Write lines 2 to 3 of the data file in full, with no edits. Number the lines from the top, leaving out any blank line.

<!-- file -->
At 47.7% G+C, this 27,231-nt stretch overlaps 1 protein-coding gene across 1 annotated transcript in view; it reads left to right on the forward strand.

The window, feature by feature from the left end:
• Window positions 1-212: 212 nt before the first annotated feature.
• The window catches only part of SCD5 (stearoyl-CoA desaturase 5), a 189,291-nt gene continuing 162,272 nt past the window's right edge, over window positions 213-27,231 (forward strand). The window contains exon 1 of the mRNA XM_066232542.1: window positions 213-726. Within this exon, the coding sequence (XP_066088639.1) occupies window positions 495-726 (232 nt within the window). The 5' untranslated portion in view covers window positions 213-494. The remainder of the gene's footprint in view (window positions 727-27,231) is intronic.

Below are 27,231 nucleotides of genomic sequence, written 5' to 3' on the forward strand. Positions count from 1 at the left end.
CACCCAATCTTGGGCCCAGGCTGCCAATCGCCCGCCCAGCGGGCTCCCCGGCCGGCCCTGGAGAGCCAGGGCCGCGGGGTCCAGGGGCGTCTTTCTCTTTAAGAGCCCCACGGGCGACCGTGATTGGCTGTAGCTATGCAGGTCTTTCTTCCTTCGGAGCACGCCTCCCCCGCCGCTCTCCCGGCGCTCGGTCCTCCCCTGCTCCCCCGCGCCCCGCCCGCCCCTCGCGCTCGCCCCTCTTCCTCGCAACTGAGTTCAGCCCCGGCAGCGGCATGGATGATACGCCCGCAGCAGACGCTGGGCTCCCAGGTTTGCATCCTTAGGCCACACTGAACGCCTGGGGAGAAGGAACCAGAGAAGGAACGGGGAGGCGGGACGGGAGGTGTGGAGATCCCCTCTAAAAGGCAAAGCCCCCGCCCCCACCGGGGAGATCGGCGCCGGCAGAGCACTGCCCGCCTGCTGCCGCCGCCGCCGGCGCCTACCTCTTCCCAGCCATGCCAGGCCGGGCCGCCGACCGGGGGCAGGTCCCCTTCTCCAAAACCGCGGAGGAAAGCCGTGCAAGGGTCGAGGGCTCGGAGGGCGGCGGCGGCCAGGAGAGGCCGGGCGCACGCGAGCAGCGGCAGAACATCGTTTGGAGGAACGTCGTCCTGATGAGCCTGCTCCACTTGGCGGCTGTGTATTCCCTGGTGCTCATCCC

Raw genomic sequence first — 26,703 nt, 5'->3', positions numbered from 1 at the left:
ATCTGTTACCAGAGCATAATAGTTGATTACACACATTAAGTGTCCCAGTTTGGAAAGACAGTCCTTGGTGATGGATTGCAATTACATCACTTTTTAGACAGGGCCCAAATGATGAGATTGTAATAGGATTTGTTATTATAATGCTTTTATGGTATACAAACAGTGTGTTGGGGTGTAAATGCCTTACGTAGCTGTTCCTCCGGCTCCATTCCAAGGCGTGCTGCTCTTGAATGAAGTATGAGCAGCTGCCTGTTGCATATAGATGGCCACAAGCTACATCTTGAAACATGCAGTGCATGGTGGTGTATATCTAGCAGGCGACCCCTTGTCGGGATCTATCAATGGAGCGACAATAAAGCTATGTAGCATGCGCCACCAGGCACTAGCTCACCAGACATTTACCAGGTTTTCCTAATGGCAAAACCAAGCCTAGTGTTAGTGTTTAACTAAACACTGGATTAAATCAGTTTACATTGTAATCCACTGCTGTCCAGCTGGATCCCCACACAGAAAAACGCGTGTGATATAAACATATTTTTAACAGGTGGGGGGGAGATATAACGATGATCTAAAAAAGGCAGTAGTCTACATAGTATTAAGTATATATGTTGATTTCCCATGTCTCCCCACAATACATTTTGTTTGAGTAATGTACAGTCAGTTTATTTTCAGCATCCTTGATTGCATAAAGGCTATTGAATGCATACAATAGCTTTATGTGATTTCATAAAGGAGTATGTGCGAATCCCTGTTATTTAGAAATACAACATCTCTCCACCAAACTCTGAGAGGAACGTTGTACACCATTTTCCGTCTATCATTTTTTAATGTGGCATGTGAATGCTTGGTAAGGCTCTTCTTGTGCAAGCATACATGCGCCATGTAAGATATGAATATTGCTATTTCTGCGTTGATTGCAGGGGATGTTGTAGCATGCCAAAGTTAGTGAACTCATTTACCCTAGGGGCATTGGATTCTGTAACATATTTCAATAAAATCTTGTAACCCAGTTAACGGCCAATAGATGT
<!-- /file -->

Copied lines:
The window, feature by feature from the left end:
• Window positions 1-212: 212 nt before the first annotated feature.